Friday, February 23, 2018

Electra Smith's water pitcher

Electra's water pitcher
The 52 Ancestors theme this week is “heirloom” so I’d like to tell you about a water pitcher that was given to me in the late 1990s by my mother-in-law, Mary Athya Murphy. Mary held on tightly to her belongings so it was a surprise when she gave it to me. I had been researching her Smith family, which she had said would be impossible to figure out because they had such a common name. Fortunately, her ancestor named her first three children with “E” names—Electra, Erastus, and Eunice. This made it very easy to research this family! After I’d spent a year or so working on this line, I began to feel like I knew the Smith family. I’m sure many of you feel the same way about the ancestors you spend so much time researching.

Mary kept Electra’s water pitcher on top of the organ in their living room. At the time, it was filled with cattails and other dried flowers. On one visit to their house, I shared with Mary my feelings about the Smith family and told her I’d love to have Electra’s water pitcher if she was ever ready to give it up. It didn’t happen immediately, but one day as we were saying our goodbyes, she gave it to me. I promised Mary I’d take good care of it for her.

Electra Smith Jack
This water pitcher originally belonged to Electra B. Smith, Mary’s grand aunt. Electra, the daughter of John Thompson Smith and Jane Gordon, was born in Armstrong County, Pennsylvania (probably Apollo) on February 11, 1841. Electra and her husband Daniel Jack (a Civil War veteran) spent their last years living in the home of George Athya and his wife Bertha (Smith) Athya, Mary’s parents. Daniel died in the house on December 10, 1925 before Mary’s birth in 1929. Electra continued to live with George and Bertha in the house until her death on April 22, 1932. I assume that Bertha kept the pitcher after Electra’s death. Although Electra helped raised her sister’s six children, she never had children of her own. Since Electra was living with Bertha, one assumes they were close so it makes sense that Bertha would take possession of the water pitcher at that point. Bertha was living with Mary in Virginia when she died in April 22, 1979 (and I just realized as I’m writing this that both Electra and Bertha died on the same day, April 22!) so the pitcher became Bertha’s at that time. Mary kept the pitcher from 1979 until the late 1990s when she gave it to me.

Electra married Daniel Jack, the widow of her sister Eunice, in Apollo on February 20, 1896. This tells me the pitcher is at least 122 years old since the last name on the side is her maiden name “Smith,” not her married name “Jack.”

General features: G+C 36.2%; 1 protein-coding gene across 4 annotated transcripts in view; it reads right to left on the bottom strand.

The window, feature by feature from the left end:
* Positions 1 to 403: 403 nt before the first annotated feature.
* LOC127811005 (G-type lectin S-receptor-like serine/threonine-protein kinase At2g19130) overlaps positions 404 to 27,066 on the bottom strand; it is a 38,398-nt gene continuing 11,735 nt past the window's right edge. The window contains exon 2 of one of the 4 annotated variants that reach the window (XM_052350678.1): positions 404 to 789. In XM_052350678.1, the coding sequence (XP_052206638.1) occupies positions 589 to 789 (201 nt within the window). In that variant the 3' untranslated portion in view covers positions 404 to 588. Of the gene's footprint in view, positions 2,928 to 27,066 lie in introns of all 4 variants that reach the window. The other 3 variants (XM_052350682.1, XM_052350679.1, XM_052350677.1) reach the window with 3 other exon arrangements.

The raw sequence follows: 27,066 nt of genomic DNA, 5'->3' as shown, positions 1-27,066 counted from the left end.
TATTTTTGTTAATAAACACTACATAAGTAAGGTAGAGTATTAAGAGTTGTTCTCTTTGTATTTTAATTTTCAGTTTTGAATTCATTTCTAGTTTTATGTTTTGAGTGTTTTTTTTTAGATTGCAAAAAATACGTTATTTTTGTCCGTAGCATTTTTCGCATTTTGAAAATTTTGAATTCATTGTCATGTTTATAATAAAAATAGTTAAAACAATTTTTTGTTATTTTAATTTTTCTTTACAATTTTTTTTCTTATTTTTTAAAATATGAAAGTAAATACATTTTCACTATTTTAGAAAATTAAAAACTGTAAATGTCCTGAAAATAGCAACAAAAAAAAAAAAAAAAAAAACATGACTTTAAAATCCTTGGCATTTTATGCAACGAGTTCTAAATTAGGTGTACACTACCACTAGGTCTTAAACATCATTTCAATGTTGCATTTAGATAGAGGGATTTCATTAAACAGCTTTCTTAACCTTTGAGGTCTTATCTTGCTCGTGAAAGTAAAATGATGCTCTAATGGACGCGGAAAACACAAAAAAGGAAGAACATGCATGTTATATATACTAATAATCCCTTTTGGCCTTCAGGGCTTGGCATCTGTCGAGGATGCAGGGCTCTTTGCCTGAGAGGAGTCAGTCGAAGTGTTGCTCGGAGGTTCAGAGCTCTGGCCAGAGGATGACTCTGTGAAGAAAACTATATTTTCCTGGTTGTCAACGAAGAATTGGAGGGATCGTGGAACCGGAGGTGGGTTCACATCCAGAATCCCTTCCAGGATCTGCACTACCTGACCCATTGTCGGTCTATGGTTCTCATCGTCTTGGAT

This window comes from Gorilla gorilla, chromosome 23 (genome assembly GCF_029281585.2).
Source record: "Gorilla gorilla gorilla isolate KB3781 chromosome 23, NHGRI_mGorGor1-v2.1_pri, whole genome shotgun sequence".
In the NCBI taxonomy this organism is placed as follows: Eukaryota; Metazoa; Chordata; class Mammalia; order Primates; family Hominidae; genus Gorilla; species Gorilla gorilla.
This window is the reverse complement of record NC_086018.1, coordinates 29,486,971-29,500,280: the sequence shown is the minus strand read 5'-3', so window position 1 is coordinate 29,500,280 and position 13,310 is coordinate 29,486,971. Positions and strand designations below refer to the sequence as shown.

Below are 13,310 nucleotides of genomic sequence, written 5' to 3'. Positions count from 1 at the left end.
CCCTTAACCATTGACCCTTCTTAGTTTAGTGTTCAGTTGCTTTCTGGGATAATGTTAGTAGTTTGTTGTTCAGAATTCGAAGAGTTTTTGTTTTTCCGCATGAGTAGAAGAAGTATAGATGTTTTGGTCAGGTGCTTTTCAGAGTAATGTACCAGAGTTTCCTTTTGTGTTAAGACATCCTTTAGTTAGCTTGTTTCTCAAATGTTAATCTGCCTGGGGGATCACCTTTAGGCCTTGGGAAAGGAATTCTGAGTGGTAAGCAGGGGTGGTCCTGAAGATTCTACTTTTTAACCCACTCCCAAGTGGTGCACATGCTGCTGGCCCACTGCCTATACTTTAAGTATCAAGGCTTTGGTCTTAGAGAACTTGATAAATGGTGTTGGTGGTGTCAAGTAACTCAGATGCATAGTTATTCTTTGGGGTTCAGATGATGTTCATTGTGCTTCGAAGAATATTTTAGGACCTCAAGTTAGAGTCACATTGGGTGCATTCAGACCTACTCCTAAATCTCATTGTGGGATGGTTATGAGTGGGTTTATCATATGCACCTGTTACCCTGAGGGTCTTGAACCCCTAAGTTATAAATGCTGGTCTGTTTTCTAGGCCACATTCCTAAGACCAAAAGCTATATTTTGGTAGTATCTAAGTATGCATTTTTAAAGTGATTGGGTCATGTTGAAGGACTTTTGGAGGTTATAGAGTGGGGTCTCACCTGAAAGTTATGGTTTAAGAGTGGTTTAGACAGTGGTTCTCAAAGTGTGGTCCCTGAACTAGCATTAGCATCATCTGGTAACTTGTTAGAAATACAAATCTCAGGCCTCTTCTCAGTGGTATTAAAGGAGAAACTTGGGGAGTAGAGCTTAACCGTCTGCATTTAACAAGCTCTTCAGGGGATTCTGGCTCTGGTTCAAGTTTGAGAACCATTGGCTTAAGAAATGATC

The white glazed pitcher is in good condition. It has grape leaves on both sides and underneath the spout. There is gold stenciling on the handle, around the mouth, bottom, and on the leaves.

The name “Electa Smith” is also stenciled on the front. The height of the pitcher is 9 inches at the spout and 10 and a quarter inches at the handle. The base is 4 and a half inches and the bowl about 8 inches.

The stenciling shows some wear on the handle and spout but otherwise is in good condition.

The marking on the bottom is “AF” followed by a period. There is the number 2 underneath the AF. The “A” and “F” share the same line.

Electra’s water pitcher sits on the dresser in my bedroom so I see it every day. I often find myself reflecting on what life would have been like for Electra in the late 19th, early 20th centuries.

I plan to keep my promise to Mary and take care of this Smith family heirloom.

Electra holding my mother-in-law Mary Athya, ca. 1930


  1. What a precious heirloom. I recently catalogued all my antique heirlooms before a down-sizing move. I had great fun looking up maker's marks and learning about the company that made the product. However, I spent some time looking for your maker's mark (which by the way looks like AE to me rather than AF) and came up empty handed. Understandable since there are probably thousands of pottery marks from independent potters to big companies. I used and clicked on the camera icon for reverse images, if you want to give it a try. I'm guessing the pitcher might be a souvenir, like from a fair or something because of the name painted on it. Just a guess. I'm no expert.

  2. Vera, I too did a google search for the maker's mark. I tried many variations of AF, AF., AE, etc. but came up empty handed as well. You might be on to something with the souvenir angle though. I hadn't thought of that. We also have two Ruby Red Flash souvenir glasses that belonged to my husband's grandmother and her sister. Both have their names written on them. My research determined that they were sold at fairs. This may be where Electra's water pitcher came from as well! They all three lived in the same area. You can read about the ruby glasses here Thanks for writing.